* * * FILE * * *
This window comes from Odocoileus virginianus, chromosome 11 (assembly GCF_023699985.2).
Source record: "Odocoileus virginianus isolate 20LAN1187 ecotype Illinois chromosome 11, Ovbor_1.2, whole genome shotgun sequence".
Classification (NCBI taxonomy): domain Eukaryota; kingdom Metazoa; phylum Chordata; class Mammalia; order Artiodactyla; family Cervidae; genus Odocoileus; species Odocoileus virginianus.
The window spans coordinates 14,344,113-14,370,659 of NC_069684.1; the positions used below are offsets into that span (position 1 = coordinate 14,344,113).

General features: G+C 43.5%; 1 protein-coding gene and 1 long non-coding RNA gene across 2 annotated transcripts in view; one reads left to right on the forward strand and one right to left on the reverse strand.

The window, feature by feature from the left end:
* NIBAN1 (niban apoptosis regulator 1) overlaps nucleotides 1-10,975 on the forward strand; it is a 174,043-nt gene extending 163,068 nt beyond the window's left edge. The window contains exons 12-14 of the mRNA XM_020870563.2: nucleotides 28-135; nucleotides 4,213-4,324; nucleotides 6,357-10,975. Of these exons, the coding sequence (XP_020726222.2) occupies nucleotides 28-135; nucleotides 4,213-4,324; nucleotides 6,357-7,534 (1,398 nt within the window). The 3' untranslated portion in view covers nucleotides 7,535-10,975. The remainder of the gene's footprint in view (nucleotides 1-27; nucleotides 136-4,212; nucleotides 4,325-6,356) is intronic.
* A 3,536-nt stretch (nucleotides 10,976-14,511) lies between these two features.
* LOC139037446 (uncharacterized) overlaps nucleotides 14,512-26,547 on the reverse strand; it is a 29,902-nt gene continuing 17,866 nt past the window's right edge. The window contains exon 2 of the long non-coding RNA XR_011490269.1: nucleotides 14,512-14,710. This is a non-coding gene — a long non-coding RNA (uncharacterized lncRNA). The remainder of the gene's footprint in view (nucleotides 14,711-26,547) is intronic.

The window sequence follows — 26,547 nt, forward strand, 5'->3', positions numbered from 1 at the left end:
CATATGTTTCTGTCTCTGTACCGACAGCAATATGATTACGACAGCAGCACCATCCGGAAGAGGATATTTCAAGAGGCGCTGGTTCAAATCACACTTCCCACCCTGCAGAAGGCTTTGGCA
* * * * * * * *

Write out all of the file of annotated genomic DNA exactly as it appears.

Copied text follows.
This window comes from Odocoileus virginianus, chromosome 11 (assembly GCF_023699985.2).
Source record: "Odocoileus virginianus isolate 20LAN1187 ecotype Illinois chromosome 11, Ovbor_1.2, whole genome shotgun sequence".
Classification (NCBI taxonomy): domain Eukaryota; kingdom Metazoa; phylum Chordata; class Mammalia; order Artiodactyla; family Cervidae; genus Odocoileus; species Odocoileus virginianus.
The window spans coordinates 14,344,113-14,370,659 of NC_069684.1; the positions used below are offsets into that span (position 1 = coordinate 14,344,113).

General features: G+C 43.5%; 1 protein-coding gene and 1 long non-coding RNA gene across 2 annotated transcripts in view; one reads left to right on the forward strand and one right to left on the reverse strand.

The window, feature by feature from the left end:
* NIBAN1 (niban apoptosis regulator 1) overlaps nucleotides 1-10,975 on the forward strand; it is a 174,043-nt gene extending 163,068 nt beyond the window's left edge. The window contains exons 12-14 of the mRNA XM_020870563.2: nucleotides 28-135; nucleotides 4,213-4,324; nucleotides 6,357-10,975. Of these exons, the coding sequence (XP_020726222.2) occupies nucleotides 28-135; nucleotides 4,213-4,324; nucleotides 6,357-7,534 (1,398 nt within the window). The 3' untranslated portion in view covers nucleotides 7,535-10,975. The remainder of the gene's footprint in view (nucleotides 1-27; nucleotides 136-4,212; nucleotides 4,325-6,356) is intronic.
* A 3,536-nt stretch (nucleotides 10,976-14,511) lies between these two features.
* LOC139037446 (uncharacterized) overlaps nucleotides 14,512-26,547 on the reverse strand; it is a 29,902-nt gene continuing 17,866 nt past the window's right edge. The window contains exon 2 of the long non-coding RNA XR_011490269.1: nucleotides 14,512-14,710. This is a non-coding gene — a long non-coding RNA (uncharacterized lncRNA). The remainder of the gene's footprint in view (nucleotides 14,711-26,547) is intronic.

The window sequence follows — 26,547 nt, forward strand, 5'->3', positions numbered from 1 at the left end:
CATATGTTTCTGTCTCTGTACCGACAGCAATATGATTACGACAGCAGCACCATCCGGAAGAGGATATTTCAAGAGGCGCTGGTTCAAATCACACTTCCCACCCTGCAGAAGGCTTTGGCA